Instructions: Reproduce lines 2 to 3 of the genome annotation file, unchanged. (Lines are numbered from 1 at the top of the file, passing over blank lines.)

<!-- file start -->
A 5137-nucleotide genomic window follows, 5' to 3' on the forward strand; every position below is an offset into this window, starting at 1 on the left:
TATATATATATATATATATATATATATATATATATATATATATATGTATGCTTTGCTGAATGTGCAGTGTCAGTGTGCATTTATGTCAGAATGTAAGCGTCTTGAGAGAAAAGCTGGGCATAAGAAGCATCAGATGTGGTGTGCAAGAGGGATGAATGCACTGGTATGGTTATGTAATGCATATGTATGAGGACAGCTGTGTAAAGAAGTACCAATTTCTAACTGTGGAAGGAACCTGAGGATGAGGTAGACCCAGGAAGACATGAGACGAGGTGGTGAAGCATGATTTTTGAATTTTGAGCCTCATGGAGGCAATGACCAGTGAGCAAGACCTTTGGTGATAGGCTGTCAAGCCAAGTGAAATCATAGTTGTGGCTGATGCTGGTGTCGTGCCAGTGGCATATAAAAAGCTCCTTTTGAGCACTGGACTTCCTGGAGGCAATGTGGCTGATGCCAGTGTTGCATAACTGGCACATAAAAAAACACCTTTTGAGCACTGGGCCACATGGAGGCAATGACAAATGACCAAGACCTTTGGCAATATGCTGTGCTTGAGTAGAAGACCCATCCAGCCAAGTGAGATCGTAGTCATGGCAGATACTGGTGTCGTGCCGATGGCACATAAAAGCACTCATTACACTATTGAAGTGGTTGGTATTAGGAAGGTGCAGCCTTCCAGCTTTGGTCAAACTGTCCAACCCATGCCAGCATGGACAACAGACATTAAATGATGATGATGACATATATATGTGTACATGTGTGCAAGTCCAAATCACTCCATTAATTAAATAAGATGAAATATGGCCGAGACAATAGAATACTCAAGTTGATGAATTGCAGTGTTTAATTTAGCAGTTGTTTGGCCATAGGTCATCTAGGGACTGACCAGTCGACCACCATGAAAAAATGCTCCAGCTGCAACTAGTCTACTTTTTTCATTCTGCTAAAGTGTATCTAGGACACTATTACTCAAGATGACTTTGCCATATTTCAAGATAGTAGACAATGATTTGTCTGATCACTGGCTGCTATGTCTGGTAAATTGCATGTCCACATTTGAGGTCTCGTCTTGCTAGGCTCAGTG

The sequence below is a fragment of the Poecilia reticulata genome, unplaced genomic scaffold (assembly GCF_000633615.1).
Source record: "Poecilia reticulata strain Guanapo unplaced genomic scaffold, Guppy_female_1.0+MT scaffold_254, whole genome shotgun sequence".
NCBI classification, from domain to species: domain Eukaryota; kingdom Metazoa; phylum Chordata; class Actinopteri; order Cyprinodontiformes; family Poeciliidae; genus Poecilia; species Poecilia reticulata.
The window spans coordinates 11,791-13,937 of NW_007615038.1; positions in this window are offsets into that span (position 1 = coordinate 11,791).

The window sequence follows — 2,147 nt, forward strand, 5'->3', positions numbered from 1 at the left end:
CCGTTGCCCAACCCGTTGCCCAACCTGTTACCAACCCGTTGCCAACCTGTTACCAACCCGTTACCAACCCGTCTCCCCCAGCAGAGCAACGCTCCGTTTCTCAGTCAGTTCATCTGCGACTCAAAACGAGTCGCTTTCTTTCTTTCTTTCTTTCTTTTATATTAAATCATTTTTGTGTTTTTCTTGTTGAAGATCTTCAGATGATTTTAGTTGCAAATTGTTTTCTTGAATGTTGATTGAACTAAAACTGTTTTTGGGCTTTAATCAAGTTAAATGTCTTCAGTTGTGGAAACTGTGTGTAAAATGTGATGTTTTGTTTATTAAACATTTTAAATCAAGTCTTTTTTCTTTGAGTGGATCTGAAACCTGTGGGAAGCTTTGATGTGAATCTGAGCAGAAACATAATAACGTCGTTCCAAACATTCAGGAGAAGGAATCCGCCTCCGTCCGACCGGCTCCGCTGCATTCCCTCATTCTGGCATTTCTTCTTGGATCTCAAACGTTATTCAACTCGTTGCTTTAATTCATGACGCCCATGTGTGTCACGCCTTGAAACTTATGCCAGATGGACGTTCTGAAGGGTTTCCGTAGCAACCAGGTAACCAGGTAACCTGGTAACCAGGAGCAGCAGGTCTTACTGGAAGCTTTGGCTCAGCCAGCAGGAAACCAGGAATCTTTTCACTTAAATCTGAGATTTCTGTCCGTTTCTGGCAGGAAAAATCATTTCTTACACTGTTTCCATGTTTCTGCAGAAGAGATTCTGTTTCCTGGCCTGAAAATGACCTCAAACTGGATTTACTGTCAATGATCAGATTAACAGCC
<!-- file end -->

TATATATATATATATATATATATATATATATATATATATATATATGTATGCTTTGCTGAATGTGCAGTGTCAGTGTGCATTTATGTCAGAATGTAAGCGTCTTGAGAGAAAAGCTGGGCATAAGAAGCATCAGATGTGGTGTGCAAGAGGGATGAATGCACTGGTATGGTTATGTAATGCATATGTATGAGGACAGCTGTGTAAAGAAGTACCAATTTCTAACTGTGGAAGGAACCTGAGGATGAGGTAGACCCAGGAAGACATGAGACGAGGTGGTGAAGCATGATTTTTGAATTTTGAGCCTCATGGAGGCAATGACCAGTGAGCAAGACCTTTGGTGATAGGCTGTCAAGCCAAGTGAAATCATAGTTGTGGCTGATGCTGGTGTCGTGCCAGTGGCATATAAAAAGCTCCTTTTGAGCACTGGACTTCCTGGAGGCAATGTGGCTGATGCCAGTGTTGCATAACTGGCACATAAAAAAACACCTTTTGAGCACTGGGCCACATGGAGGCAATGACAAATGACCAAGACCTTTGGCAATATGCTGTGCTTGAGTAGAAGACCCATCCAGCCAAGTGAGATCGTAGTCATGGCAGATACTGGTGTCGTGCCGATGGCACATAAAAGCACTCATTACACTATTGAAGTGGTTGGTATTAGGAAGGTGCAGCCTTCCAGCTTTGGTCAAACTGTCCAACCCATGCCAGCATGGACAACAGACATTAAATGATGATGATGACATATATATGTGTACATGTGTGCAAGTCCAAATCACTCCATTAATTAAATAAGATGAAATATGGCCGAGACAATAGAATACTCAAGTTGATGAATTGCAGTGTTTAATTTAGCAGTTGTTTGGCCATAGGTCATCTAGGGACTGACCAGTCGACCACCATGAAAAAATGCTCCAGCTGCAACTAGTCTACTTTTTTCATTCTGCTAAAGTGTATCTAGGACACTATTACTCAAGATGACTTTGCCATATTTCAAGATAGTAGACAATGATTTGTCTGATCACTGGCTGCTATGTCTGGTAAATTGCATGTCCACATTTGAGGTCTCGTCTTGCTAGGCTCAGTG

The sequence below is a fragment of the Poecilia reticulata genome, unplaced genomic scaffold (assembly GCF_000633615.1).